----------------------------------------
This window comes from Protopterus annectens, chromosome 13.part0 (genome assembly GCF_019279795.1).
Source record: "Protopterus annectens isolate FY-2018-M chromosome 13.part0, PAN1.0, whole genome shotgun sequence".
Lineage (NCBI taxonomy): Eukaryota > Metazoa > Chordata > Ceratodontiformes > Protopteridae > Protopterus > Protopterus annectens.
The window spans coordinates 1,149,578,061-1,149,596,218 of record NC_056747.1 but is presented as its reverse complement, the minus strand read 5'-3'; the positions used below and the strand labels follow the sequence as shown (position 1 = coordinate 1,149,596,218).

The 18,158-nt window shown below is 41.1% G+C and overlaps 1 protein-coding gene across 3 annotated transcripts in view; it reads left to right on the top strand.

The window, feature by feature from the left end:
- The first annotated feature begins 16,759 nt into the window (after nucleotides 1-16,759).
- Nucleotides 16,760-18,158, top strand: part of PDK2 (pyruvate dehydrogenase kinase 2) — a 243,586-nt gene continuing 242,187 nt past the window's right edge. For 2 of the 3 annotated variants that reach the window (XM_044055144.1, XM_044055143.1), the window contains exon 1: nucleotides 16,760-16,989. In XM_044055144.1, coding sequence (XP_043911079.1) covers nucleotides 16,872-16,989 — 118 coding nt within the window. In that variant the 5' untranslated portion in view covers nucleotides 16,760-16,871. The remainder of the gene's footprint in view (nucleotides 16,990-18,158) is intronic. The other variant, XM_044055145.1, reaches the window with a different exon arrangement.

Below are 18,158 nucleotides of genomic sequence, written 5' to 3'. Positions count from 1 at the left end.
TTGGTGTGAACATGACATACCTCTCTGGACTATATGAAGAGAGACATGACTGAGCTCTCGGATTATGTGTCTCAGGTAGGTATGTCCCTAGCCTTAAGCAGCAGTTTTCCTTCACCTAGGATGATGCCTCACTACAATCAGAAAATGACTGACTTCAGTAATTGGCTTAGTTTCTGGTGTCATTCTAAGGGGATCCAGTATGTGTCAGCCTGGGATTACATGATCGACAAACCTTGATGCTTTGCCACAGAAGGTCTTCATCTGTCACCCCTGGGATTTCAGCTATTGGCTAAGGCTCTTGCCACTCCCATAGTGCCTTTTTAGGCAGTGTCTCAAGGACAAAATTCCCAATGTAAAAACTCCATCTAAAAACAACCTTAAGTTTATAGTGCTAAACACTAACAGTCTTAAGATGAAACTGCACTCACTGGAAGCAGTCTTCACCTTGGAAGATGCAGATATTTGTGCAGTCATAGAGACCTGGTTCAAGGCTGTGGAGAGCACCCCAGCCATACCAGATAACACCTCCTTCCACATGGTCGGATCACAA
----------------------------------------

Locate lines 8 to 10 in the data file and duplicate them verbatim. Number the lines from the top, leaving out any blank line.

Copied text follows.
- Nucleotides 16,760-18,158, top strand: part of PDK2 (pyruvate dehydrogenase kinase 2) — a 243,586-nt gene continuing 242,187 nt past the window's right edge. For 2 of the 3 annotated variants that reach the window (XM_044055144.1, XM_044055143.1), the window contains exon 1: nucleotides 16,760-16,989. In XM_044055144.1, coding sequence (XP_043911079.1) covers nucleotides 16,872-16,989 — 118 coding nt within the window. In that variant the 5' untranslated portion in view covers nucleotides 16,760-16,871. The remainder of the gene's footprint in view (nucleotides 16,990-18,158) is intronic. The other variant, XM_044055145.1, reaches the window with a different exon arrangement.

Below are 18,158 nucleotides of genomic sequence, written 5' to 3'. Positions count from 1 at the left end.
TTGGTGTGAACATGACATACCTCTCTGGACTATATGAAGAGAGACATGACTGAGCTCTCGGATTATGTGTCTCAGGTAGGTATGTCCCTAGCCTTAAGCAGCAGTTTTCCTTCACCTAGGATGATGCCTCACTACAATCAGAAAATGACTGACTTCAGTAATTGGCTTAGTTTCTGGTGTCATTCTAAGGGGATCCAGTATGTGTCAGCCTGGGATTACATGATCGACAAACCTTGATGCTTTGCCACAGAAGGTCTTCATCTGTCACCCCTGGGATTTCAGCTATTGGCTAAGGCTCTTGCCACTCCCATAGTGCCTTTTTAGGCAGTGTCTCAAGGACAAAATTCCCAATGTAAAAACTCCATCTAAAAACAACCTTAAGTTTATAGTGCTAAACACTAACAGTCTTAAGATGAAACTGCACTCACTGGAAGCAGTCTTCACCTTGGAAGATGCAGATATTTGTGCAGTCATAGAGACCTGGTTCAAGGCTGTGGAGAGCACCCCAGCCATACCAGATAACACCTCCTTCCACATGGTCGGATCACAA